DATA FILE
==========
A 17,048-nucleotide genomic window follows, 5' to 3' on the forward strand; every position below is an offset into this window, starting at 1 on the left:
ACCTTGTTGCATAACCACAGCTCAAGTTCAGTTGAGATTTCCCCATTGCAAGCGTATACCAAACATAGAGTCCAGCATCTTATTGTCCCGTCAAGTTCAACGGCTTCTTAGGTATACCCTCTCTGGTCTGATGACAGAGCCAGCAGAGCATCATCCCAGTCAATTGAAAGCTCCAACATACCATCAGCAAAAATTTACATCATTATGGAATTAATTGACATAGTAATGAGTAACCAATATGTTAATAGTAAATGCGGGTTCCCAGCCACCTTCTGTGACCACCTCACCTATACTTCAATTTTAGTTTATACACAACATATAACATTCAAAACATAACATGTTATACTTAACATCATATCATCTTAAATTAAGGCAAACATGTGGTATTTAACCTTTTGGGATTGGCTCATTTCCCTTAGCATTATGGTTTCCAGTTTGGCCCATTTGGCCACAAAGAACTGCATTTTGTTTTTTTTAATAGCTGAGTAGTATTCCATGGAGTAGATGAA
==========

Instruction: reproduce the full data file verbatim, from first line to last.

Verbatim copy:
A 17,048-nucleotide genomic window follows, 5' to 3' on the forward strand; every position below is an offset into this window, starting at 1 on the left:
ACCTTGTTGCATAACCACAGCTCAAGTTCAGTTGAGATTTCCCCATTGCAAGCGTATACCAAACATAGAGTCCAGCATCTTATTGTCCCGTCAAGTTCAACGGCTTCTTAGGTATACCCTCTCTGGTCTGATGACAGAGCCAGCAGAGCATCATCCCAGTCAATTGAAAGCTCCAACATACCATCAGCAAAAATTTACATCATTATGGAATTAATTGACATAGTAATGAGTAACCAATATGTTAATAGTAAATGCGGGTTCCCAGCCACCTTCTGTGACCACCTCACCTATACTTCAATTTTAGTTTATACACAACATATAACATTCAAAACATAACATGTTATACTTAACATCATATCATCTTAAATTAAGGCAAACATGTGGTATTTAACCTTTTGGGATTGGCTCATTTCCCTTAGCATTATGGTTTCCAGTTTGGCCCATTTGGCCACAAAGAACTGCATTTTGTTTTTTTTAATAGCTGAGTAGTATTCCATGGAGTAGATGAA